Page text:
What's the difference between Object.is() and the triple equals operator in JavaScript?

JavaScript, Object, Type · Jun 12, 2021

If you want to check equality in JavaScript, there are two comparison operators, which are explained in depth in a previous article.

Very briefly, the double equals operator (==) only compares value whereas the triple equals operator (===) compares both value and type. But there is also a third option, Object.is(), which behaves the same as the triple equals operator with the exception of NaN and +0 and -0.

Here are some examples for additional clarity:

{} === {}; // false
Object.is({}, {}); // false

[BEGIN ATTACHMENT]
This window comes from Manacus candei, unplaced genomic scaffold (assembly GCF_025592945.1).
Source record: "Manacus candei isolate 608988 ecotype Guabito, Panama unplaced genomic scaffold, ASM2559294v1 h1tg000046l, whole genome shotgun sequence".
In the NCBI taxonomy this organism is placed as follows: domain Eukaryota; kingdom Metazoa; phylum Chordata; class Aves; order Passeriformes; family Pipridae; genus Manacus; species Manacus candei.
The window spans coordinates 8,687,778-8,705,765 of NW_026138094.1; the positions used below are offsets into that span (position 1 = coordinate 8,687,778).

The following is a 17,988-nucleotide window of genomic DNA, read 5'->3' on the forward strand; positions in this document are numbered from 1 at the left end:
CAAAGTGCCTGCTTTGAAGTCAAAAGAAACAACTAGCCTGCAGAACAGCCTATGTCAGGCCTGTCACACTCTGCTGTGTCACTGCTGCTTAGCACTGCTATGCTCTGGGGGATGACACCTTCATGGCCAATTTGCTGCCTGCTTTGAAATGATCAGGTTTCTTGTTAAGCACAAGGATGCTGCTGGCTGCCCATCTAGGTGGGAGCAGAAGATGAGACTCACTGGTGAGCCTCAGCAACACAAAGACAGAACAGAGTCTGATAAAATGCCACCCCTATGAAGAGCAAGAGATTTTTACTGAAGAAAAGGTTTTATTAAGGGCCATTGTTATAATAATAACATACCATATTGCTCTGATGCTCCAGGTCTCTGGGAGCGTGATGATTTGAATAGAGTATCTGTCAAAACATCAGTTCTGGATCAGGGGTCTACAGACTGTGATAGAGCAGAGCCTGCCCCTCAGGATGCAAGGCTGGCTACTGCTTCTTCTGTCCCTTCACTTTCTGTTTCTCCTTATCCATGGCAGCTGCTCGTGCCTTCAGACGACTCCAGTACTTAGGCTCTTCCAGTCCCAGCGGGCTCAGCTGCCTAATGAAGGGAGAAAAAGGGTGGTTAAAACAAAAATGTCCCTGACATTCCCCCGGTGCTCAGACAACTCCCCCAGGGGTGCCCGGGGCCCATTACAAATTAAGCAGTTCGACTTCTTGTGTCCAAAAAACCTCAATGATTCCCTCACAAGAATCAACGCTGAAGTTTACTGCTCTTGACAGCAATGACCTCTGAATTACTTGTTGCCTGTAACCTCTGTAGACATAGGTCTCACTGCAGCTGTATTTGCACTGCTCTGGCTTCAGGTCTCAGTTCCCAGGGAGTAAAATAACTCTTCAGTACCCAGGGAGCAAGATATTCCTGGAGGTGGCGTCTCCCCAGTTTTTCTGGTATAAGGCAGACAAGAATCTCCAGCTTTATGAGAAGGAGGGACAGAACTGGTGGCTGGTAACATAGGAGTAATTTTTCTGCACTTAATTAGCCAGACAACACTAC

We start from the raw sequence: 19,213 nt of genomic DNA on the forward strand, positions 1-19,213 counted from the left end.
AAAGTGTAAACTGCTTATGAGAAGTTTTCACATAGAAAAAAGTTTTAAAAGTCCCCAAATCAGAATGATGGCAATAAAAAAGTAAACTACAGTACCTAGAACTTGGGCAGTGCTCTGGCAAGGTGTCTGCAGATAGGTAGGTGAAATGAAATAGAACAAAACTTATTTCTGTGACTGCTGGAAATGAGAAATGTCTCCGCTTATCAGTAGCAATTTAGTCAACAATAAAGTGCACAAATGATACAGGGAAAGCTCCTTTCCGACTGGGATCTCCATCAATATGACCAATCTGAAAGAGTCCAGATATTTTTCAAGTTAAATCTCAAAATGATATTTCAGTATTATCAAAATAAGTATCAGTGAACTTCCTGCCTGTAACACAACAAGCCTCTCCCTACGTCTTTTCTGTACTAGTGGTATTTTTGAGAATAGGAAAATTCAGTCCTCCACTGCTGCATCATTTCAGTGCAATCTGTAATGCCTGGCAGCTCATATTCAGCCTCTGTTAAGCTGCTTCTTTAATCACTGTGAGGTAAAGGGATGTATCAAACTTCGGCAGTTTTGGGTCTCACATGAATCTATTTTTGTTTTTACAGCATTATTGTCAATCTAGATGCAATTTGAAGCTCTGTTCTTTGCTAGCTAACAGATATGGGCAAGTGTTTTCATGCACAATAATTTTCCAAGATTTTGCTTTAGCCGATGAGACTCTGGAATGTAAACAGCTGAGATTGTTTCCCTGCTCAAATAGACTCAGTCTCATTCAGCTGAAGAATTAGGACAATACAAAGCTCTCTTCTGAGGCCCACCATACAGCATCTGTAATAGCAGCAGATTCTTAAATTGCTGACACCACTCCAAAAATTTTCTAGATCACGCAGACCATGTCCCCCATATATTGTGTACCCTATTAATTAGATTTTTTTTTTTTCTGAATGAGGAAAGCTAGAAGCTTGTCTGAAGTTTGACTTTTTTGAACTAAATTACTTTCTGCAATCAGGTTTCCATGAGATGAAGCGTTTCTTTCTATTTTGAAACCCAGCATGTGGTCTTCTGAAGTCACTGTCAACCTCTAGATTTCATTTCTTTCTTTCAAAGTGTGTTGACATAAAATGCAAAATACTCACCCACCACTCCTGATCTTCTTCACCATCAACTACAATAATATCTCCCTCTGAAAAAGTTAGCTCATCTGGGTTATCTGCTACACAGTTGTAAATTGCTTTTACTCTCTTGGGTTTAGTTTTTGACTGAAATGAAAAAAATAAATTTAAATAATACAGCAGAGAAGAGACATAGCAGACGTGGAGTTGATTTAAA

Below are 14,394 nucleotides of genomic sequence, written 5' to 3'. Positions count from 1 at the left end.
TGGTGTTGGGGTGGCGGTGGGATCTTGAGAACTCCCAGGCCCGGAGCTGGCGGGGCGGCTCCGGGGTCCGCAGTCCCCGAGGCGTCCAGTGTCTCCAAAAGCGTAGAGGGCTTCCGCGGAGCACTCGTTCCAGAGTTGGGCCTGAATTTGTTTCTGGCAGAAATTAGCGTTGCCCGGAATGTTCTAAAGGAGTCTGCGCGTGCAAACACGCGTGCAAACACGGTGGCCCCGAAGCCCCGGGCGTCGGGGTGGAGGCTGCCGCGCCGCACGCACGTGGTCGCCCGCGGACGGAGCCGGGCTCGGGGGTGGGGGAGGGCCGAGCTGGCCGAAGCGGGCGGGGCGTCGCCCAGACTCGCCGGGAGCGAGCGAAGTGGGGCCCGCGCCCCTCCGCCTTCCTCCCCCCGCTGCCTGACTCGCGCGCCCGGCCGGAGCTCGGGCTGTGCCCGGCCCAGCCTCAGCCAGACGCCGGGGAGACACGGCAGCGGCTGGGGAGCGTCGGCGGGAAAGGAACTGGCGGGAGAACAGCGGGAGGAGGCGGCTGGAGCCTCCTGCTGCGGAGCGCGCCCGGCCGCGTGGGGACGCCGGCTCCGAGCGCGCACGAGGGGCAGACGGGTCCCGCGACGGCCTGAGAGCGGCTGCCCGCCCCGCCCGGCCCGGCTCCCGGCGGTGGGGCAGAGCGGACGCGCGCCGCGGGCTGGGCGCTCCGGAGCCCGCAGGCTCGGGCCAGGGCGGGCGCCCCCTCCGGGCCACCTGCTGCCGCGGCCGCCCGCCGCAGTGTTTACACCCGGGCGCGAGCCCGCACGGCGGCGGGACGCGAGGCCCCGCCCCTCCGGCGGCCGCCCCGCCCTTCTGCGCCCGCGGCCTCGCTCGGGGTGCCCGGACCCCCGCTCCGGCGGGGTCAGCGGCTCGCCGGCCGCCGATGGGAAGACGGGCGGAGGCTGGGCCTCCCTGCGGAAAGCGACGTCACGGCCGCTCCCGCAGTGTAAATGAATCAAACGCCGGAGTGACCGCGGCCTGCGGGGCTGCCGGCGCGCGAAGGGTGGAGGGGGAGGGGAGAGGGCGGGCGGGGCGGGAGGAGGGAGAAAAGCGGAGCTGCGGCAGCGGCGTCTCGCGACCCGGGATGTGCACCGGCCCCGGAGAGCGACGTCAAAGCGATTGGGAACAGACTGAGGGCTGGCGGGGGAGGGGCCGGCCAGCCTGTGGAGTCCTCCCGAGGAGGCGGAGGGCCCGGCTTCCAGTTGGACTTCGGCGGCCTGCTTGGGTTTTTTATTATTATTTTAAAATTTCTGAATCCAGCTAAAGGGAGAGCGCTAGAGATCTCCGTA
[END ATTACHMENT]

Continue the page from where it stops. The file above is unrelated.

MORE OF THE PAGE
1 === 1; // true
Object.is(1, 1); // true

+0 === -0; // true
Object.is(+0, -0); // false

NaN === NaN; // false
Object.is(NaN, NaN); // true

Written by Angelos Chalaris

I'm Angelos Chalaris, a JavaScript software engineer, based in Athens, Greece. The best snippets from my coding adventures are published here to help others learn to code.

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